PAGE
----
The Court held that Miller indeed announced a substantive rule because it “rendered life without parole an unconstitutional penalty for a ‘class of defendants because of their status’ – that is, juvenile offenders whose crimes reflect the transient immaturity of youth.”[31] It is important to note that the Montgomery court also stated that “Miller determined that sentencing a child to life without parole is excessive for all but ‘the rare juvenile offender whose crime reflects irreparable corruption,’ . . .” [32]

C. Mathena v. Malvo

In October, the Court held arguments in Mathena. The facts surrounding Mathena are somewhat notorious. In 2002, forty-one-year-old John Muhammed and seventeen-year-old Lee Boyd Malvo shot and killed ten people in the Washington D.C. area.[33] The shootings became commonly referred to as the “D.C. sniper attacks.”[34] For his role in the shootings, Malvo was charged with capital murder in the commission of an act of terrorism, as well as capital murder of more than one person within a three-year-period.[35] Under Virginia law, defendants over the age of sixteen and convicted of capital murder only had two possible sentences: life in prison or the death penalty.[36] Virginia had previously done away with parole for felony crimes, and therefore a sentence of life would be LWOP.[37] Malvo was subsequently given four sentences of LWOP.[38]

After the Montgomery decision, the Virginia Supreme Court held in Jones v. Commonwealth[39] (“Jones II”) that Miller did not apply to Virginia because the “capital-murder sentencing scheme was not ‘mandatory.’”[40] Notably, the court in Jones II deemed Miller only to mean “that a sentencer ‘must have the opportunity to consider mitigating circumstances’” when sentencing a juvenile to LWOP.[41] While trial judges only had the opportunity to sentence an individual convicted of capital-murder to LWOP, prior precedent from the Virginia Supreme Court acknowledged that the judges may nonetheless suspend a LWOP sentence.[42] Therefore, the Jones II court held that a trial judge may consider factors such as youth when determining whether the court should suspend the sentence, and thus the sentencing scheme was not mandatory.[43]

Upon petition of habeus corpus, a federal district court vacated Malvo’s sentences.[44] The district court concluded that Miller held that a LWOP sentence may only be given to those juveniles “whose crimes reflect ‘transient immaturity’ rather than ‘irreparable corruption.’”[45] The Court of Appeals for the Fourth Circuit affirmed the district court, holding that “the sentencer must actually ‘take into account how children are different, and how those differences counsel against irrevocably sentencing them to a lifetime in prison.’”[46]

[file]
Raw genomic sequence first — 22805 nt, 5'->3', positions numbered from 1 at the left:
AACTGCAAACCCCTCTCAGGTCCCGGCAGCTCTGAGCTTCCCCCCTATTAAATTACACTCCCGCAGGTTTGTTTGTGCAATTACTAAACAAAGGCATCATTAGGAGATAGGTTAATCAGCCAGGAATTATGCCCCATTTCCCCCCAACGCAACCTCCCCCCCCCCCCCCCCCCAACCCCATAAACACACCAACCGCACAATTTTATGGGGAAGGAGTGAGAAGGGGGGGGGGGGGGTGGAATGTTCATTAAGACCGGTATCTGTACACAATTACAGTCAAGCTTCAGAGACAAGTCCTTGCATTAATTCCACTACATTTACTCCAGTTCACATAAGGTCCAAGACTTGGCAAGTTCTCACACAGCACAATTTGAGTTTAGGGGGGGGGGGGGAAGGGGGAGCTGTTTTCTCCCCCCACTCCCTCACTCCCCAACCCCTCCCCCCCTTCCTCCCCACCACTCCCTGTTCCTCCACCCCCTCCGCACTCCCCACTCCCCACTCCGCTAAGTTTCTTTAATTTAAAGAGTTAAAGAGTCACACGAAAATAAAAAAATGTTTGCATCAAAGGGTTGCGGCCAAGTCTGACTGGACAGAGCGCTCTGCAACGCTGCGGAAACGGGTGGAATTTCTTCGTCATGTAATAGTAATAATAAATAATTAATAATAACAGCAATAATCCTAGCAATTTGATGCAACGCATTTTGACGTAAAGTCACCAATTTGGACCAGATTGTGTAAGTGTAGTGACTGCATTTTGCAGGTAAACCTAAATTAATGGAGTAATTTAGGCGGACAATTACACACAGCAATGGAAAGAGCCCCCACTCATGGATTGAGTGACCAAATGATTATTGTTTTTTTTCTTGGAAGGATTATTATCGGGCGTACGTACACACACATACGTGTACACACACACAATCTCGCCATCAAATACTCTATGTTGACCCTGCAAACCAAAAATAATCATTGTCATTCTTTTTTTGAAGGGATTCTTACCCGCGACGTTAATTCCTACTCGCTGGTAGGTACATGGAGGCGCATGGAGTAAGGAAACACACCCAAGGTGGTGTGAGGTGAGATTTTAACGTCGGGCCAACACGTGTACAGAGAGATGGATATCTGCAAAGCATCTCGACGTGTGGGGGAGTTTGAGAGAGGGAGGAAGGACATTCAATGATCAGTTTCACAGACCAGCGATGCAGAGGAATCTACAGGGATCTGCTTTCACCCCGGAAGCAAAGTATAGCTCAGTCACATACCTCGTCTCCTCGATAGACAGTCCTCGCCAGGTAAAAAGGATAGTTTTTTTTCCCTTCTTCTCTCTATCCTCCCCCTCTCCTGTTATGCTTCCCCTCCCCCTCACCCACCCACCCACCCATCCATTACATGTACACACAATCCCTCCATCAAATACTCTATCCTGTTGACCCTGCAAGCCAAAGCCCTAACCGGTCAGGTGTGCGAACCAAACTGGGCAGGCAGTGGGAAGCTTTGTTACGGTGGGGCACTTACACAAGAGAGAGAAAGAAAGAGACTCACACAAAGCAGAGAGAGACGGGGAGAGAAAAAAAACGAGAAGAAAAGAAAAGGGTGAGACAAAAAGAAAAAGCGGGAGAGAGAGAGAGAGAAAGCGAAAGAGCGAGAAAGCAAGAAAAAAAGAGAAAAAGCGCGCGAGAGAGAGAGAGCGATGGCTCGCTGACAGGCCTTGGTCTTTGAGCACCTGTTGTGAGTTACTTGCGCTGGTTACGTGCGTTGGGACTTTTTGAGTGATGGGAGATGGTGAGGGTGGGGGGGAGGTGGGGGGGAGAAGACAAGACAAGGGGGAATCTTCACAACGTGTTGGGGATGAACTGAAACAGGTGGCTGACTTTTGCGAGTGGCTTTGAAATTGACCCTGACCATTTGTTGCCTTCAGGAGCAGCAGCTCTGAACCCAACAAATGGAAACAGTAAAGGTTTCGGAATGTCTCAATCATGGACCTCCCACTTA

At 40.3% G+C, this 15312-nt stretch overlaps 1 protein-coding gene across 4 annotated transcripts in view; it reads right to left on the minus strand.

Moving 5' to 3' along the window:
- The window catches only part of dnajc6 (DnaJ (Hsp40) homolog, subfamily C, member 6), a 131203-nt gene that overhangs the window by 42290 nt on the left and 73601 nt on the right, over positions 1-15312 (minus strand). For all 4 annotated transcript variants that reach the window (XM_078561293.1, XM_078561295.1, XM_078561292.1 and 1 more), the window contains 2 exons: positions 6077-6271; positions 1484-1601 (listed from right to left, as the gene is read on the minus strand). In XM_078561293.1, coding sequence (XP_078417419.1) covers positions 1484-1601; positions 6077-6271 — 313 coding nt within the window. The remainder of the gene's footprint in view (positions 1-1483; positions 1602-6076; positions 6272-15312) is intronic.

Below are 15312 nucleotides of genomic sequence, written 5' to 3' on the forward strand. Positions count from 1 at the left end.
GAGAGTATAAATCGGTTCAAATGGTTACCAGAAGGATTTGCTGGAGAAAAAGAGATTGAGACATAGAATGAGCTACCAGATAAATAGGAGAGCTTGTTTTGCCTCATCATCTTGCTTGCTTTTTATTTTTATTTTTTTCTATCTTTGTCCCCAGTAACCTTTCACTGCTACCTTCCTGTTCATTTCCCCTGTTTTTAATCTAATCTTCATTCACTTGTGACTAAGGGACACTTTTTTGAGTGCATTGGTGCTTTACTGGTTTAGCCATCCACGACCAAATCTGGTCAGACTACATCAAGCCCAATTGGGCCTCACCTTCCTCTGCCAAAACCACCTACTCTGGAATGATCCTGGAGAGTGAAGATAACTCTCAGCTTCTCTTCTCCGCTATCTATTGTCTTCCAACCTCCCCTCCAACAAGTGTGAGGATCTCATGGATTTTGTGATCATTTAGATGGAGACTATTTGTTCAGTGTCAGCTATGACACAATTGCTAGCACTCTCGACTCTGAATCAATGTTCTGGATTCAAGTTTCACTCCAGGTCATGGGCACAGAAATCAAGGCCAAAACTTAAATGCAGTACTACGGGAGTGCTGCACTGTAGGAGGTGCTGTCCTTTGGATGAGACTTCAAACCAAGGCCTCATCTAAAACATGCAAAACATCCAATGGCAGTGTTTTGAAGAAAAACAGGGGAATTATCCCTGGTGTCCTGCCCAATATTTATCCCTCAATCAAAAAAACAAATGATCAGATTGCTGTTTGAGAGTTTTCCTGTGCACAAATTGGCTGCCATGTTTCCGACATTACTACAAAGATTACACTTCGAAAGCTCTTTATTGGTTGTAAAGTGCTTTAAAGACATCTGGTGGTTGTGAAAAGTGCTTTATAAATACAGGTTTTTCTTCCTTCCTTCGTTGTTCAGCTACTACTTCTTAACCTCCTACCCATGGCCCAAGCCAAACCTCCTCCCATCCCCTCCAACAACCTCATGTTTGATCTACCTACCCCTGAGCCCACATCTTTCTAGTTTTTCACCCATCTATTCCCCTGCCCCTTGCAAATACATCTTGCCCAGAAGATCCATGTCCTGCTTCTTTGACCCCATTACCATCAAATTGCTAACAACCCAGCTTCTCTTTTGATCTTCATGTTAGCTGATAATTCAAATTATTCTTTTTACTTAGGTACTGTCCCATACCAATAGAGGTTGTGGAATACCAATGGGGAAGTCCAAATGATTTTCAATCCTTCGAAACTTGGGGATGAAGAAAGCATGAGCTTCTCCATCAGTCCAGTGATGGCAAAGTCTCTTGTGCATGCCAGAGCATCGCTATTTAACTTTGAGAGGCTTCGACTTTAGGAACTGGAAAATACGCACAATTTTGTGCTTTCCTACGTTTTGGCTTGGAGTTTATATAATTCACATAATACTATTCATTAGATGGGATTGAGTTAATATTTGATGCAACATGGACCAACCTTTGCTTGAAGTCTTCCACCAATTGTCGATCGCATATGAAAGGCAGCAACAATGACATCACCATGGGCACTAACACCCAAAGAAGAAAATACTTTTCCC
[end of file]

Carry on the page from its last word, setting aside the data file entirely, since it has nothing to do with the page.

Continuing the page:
On appeal to the Supreme Court, petitioner Randall Mathena, the prison warden, argued that Miller stands for the premise that the Eighth Amendment only prohibits sentencing schemes which mandate LWOP sentences for juveniles.[47] Alternatively, respondent Malvo argued that Miller held more broadly that sentencers must “‘consider[] youth and attendant characteristics’” when determining whether to mete a LWOP sentence to a juvenile.[48]

III. Discussion

While the Court will not likely rule on Mathena until 2020, the oral arguments appeared to lean somewhat in favor of respondent Malvo. When questioning Mathena’s counsel, Justice Kagan acknowledged that she read Miller to stand more broadly for the premise that “youth matters.”[49] Furthermore, Justice Kagan stated that the “lesson of Miller” is that a “judge or jury . . . has to take . . .  youth into account.”[50] Justice Kagan’s comments are particularly interesting and insightful in the context of Miller, as Justice Kagan drafted its majority opinion. In addition to Justice Kagan, Justice Kavanaugh also appeared to show some support for Malvo’s position. Notably, Justice Kavanaugh asked Mathena’s counsel whether a discretionary scheme would be enough to satisfy Miller if the Court held Miller to mean that only juveniles who are “incorrigible” may be sentenced to LWOP.[51] With this line of questioning, Justice Kavanaugh implied some understanding and support for Malvo’s position.[52]